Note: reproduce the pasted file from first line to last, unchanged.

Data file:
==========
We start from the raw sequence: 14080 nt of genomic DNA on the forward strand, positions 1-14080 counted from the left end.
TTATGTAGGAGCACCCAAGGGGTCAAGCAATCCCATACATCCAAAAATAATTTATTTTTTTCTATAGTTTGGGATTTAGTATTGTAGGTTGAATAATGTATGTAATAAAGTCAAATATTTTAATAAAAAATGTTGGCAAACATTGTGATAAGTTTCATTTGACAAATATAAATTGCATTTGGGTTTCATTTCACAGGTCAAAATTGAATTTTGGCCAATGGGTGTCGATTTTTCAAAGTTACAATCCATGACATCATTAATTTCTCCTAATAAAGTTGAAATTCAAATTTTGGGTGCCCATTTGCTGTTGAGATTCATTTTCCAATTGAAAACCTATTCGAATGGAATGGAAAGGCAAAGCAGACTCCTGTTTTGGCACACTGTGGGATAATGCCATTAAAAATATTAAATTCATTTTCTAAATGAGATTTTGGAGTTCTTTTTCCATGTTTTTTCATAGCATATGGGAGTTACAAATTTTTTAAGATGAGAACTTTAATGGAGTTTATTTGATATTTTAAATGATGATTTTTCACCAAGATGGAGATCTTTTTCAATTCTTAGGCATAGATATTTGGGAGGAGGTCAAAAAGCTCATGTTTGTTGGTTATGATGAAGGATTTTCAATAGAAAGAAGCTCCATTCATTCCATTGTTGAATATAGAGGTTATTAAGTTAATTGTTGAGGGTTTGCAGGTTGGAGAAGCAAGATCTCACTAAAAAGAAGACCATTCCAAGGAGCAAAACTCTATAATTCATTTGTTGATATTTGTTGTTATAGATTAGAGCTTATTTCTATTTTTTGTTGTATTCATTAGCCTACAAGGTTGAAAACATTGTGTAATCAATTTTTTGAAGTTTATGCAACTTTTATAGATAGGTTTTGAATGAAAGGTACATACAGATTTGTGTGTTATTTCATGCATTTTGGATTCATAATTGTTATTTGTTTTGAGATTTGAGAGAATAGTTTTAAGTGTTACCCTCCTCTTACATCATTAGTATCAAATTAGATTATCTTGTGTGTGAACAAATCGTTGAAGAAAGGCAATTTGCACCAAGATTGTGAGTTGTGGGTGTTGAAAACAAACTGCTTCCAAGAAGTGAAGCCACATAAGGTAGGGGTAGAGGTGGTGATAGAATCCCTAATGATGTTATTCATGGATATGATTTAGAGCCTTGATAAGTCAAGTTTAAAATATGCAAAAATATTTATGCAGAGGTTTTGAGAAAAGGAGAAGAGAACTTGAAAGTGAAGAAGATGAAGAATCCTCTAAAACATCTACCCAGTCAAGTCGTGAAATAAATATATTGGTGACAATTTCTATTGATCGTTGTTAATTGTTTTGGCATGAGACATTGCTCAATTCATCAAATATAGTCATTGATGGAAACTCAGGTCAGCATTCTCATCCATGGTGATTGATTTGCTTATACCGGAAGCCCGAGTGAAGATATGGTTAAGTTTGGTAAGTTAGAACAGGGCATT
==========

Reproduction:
We start from the raw sequence: 14080 nt of genomic DNA on the forward strand, positions 1-14080 counted from the left end.
TTATGTAGGAGCACCCAAGGGGTCAAGCAATCCCATACATCCAAAAATAATTTATTTTTTTCTATAGTTTGGGATTTAGTATTGTAGGTTGAATAATGTATGTAATAAAGTCAAATATTTTAATAAAAAATGTTGGCAAACATTGTGATAAGTTTCATTTGACAAATATAAATTGCATTTGGGTTTCATTTCACAGGTCAAAATTGAATTTTGGCCAATGGGTGTCGATTTTTCAAAGTTACAATCCATGACATCATTAATTTCTCCTAATAAAGTTGAAATTCAAATTTTGGGTGCCCATTTGCTGTTGAGATTCATTTTCCAATTGAAAACCTATTCGAATGGAATGGAAAGGCAAAGCAGACTCCTGTTTTGGCACACTGTGGGATAATGCCATTAAAAATATTAAATTCATTTTCTAAATGAGATTTTGGAGTTCTTTTTCCATGTTTTTTCATAGCATATGGGAGTTACAAATTTTTTAAGATGAGAACTTTAATGGAGTTTATTTGATATTTTAAATGATGATTTTTCACCAAGATGGAGATCTTTTTCAATTCTTAGGCATAGATATTTGGGAGGAGGTCAAAAAGCTCATGTTTGTTGGTTATGATGAAGGATTTTCAATAGAAAGAAGCTCCATTCATTCCATTGTTGAATATAGAGGTTATTAAGTTAATTGTTGAGGGTTTGCAGGTTGGAGAAGCAAGATCTCACTAAAAAGAAGACCATTCCAAGGAGCAAAACTCTATAATTCATTTGTTGATATTTGTTGTTATAGATTAGAGCTTATTTCTATTTTTTGTTGTATTCATTAGCCTACAAGGTTGAAAACATTGTGTAATCAATTTTTTGAAGTTTATGCAACTTTTATAGATAGGTTTTGAATGAAAGGTACATACAGATTTGTGTGTTATTTCATGCATTTTGGATTCATAATTGTTATTTGTTTTGAGATTTGAGAGAATAGTTTTAAGTGTTACCCTCCTCTTACATCATTAGTATCAAATTAGATTATCTTGTGTGTGAACAAATCGTTGAAGAAAGGCAATTTGCACCAAGATTGTGAGTTGTGGGTGTTGAAAACAAACTGCTTCCAAGAAGTGAAGCCACATAAGGTAGGGGTAGAGGTGGTGATAGAATCCCTAATGATGTTATTCATGGATATGATTTAGAGCCTTGATAAGTCAAGTTTAAAATATGCAAAAATATTTATGCAGAGGTTTTGAGAAAAGGAGAAGAGAACTTGAAAGTGAAGAAGATGAAGAATCCTCTAAAACATCTACCCAGTCAAGTCGTGAAATAAATATATTGGTGACAATTTCTATTGATCGTTGTTAATTGTTTTGGCATGAGACATTGCTCAATTCATCAAATATAGTCATTGATGGAAACTCAGGTCAGCATTCTCATCCATGGTGATTGATTTGCTTATACCGGAAGCCCGAGTGAAGATATGGTTAAGTTTGGTAAGTTAGAACAGGGCATT